Vital Gear Switch Replacement Tutorials Note: 11/2/16. Many pictures were lost in a purge. The tutorial should still guide you well.
Low Current Option (Written by lightknot for replacement of a stock Vital Gear switch with another stock switch.)
This swap is very easy. Only one tool is needed, a pair of round nose pliers or snap ring pliers. A pair of snap ring pliers was used for this tutorial. (A big screwdriver or even a paper clip will work.)
Unscrew tailcap/ switch assemby.
Use snap ring pliers to remove brass retaining ring from inside the tailcap.
Push on outside end of rubber boot and the switch will pop out.
Reverse the procedure to install new switch.
This is not how it should look when you put the new switch in.
Push the rubber boot from the inside all the way until it seats. Then insert the new switch, white button first.
This is how it should look. Notice that the switch is sunken down below the threads of the tailcap:
Install the retaining ring manually. Make sure that the switch is seated properly in the boot and the brass ring before tightening. The circuit board of the switch must make contact with the brass ring. This is necessary to properly complete the electrical path. This step is not difficult, the switch will seat naturally and look like the picture below.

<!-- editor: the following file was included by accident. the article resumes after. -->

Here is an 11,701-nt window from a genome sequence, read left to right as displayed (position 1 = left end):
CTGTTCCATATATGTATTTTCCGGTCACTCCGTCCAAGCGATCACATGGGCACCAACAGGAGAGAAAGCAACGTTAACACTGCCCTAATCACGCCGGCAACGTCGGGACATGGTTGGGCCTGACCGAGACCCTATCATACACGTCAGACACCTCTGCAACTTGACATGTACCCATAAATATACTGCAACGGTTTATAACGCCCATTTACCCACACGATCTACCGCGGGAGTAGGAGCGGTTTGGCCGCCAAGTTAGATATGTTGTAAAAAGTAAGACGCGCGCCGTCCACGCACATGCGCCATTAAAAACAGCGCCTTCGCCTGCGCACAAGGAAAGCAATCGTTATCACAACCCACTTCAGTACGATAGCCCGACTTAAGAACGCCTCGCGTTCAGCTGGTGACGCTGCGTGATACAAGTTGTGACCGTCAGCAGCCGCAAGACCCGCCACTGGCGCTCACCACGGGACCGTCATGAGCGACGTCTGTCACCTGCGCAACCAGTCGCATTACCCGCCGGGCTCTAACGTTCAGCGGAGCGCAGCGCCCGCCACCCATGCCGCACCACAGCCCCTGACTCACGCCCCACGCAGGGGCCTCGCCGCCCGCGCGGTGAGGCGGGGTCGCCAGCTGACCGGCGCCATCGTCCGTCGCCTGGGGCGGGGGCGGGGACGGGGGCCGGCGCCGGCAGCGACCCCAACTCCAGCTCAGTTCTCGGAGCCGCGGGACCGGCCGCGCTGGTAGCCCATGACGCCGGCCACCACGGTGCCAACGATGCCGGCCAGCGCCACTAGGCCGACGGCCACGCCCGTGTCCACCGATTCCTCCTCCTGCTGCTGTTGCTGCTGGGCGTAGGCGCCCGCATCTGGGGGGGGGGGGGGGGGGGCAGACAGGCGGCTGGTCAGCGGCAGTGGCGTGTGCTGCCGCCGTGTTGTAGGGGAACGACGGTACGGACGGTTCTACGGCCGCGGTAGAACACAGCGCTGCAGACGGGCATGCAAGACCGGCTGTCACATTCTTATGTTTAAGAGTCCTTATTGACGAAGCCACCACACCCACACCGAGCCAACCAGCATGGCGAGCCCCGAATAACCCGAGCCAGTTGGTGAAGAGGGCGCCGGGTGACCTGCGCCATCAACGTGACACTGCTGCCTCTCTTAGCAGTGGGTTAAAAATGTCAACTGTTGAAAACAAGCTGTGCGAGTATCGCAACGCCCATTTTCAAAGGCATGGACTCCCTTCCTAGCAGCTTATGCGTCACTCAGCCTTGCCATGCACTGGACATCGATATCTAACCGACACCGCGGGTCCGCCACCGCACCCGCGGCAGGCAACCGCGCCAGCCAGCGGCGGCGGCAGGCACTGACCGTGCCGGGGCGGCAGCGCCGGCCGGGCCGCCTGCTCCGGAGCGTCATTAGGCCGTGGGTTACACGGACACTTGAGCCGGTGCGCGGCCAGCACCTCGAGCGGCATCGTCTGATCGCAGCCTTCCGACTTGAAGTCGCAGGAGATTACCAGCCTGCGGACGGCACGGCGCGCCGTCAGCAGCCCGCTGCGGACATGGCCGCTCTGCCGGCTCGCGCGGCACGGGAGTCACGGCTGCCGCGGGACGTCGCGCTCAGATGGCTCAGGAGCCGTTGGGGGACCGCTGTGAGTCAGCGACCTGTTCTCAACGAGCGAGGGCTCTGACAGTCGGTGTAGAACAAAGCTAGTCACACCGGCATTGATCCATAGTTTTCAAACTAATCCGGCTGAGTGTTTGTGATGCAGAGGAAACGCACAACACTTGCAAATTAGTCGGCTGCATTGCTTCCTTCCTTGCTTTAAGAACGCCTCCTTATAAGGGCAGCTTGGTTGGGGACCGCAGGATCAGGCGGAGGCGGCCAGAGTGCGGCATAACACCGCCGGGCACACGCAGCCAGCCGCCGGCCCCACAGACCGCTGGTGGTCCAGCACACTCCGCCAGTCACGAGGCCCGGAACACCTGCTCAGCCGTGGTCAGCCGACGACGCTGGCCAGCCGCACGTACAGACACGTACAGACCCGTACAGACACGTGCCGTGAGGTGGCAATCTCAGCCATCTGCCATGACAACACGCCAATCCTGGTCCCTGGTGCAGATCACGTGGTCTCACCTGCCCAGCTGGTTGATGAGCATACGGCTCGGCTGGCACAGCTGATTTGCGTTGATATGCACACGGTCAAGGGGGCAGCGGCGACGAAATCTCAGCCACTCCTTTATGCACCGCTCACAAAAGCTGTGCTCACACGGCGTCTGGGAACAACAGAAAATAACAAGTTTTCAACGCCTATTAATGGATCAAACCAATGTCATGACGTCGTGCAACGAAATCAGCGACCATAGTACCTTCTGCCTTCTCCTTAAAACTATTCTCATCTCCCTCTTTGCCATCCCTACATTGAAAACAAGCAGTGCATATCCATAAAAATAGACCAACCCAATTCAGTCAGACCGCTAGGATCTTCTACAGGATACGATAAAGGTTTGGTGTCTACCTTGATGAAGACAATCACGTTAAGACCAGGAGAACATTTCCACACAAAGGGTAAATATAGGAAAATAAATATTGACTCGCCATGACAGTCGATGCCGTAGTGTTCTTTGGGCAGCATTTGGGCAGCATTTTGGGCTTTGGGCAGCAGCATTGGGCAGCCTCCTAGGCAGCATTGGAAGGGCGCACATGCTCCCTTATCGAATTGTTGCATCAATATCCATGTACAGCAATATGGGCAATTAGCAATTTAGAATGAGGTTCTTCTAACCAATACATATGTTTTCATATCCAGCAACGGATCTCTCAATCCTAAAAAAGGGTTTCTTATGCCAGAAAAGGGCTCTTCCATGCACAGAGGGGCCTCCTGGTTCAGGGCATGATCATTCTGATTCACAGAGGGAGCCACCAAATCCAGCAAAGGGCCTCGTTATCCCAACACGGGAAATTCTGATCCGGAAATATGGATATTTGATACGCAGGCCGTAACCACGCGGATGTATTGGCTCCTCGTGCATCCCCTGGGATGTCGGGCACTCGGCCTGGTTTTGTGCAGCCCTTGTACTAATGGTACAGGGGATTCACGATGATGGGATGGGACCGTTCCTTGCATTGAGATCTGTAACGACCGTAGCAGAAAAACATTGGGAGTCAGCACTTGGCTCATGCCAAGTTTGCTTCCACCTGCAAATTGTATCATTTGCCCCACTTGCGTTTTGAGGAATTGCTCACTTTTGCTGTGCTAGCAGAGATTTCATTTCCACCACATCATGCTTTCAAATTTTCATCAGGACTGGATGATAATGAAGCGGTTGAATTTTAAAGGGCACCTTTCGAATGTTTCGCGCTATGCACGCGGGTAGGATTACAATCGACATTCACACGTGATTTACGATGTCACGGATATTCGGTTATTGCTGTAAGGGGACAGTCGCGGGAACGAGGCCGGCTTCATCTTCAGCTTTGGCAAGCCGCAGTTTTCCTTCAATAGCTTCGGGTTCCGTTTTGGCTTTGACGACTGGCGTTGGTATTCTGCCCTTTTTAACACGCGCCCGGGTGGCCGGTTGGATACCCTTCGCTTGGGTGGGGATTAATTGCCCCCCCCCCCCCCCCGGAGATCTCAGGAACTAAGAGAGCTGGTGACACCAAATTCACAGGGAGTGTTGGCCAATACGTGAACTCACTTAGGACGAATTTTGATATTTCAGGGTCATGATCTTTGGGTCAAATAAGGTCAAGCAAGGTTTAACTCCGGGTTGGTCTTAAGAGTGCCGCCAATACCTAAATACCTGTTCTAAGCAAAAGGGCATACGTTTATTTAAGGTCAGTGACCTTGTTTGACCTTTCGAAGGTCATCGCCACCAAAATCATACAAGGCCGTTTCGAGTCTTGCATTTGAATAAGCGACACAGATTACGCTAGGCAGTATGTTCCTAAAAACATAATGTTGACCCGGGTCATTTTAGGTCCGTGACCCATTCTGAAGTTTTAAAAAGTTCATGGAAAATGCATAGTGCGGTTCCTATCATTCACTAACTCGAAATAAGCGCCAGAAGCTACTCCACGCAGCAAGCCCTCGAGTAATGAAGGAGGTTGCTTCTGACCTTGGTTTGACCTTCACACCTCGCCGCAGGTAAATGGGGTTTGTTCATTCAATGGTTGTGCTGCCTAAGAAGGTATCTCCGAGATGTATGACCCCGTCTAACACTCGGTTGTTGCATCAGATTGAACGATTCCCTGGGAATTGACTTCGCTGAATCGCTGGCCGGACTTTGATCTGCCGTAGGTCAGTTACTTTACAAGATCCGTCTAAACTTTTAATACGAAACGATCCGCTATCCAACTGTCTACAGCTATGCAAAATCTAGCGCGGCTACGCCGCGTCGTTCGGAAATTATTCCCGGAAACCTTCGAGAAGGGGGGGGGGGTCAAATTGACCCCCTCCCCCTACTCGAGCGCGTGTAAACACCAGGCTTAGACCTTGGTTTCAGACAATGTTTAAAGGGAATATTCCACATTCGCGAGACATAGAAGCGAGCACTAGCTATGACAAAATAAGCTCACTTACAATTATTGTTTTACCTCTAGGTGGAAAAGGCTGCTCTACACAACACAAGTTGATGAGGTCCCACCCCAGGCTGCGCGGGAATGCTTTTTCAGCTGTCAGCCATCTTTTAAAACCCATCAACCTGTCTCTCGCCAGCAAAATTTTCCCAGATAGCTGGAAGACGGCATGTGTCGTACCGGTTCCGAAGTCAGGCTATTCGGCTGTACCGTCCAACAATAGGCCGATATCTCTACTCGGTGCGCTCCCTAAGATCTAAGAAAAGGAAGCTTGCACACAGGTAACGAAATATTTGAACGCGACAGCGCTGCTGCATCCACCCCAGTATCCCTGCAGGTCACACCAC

Then tighten with the snap ring pliers. Do not over tighten.
Screw the tailcap assembly back onto the body tube, assemble the head, and test.
High Current Option: (Written by nein166, reposted with permission.)
Another option is to replace the switch entirely with a DX reverse clikie high current switch.
Here is the light and the DX 11mm clickie
Bend the tabs out straight and very quickly solder a short spring on.
Now I found it necessary to dremel the hole the rubber boot fits in since the clickie is fatter than the micro-switch. Once the light is together the grind is not visible.
Insert the boot it should still be really tight.
And then press the clickie in there, its going to be really tight.
That's it just screw in the gold ring and put on the body. Don't try clicking it with out the light together since the clickie could pop apart. Maybe some glue along the tabs would keep this from happening. But as long as the batteries are in it should be fine.
More info will become available as testing progresses. Comments welcome.
Edit by Lightknot: By far the hardest part of this conversion is soldering the spring to the switch without melting the switch. I am supplying gold springs (as of OCT 2105) which flow solder very well. However, soldering skills are required!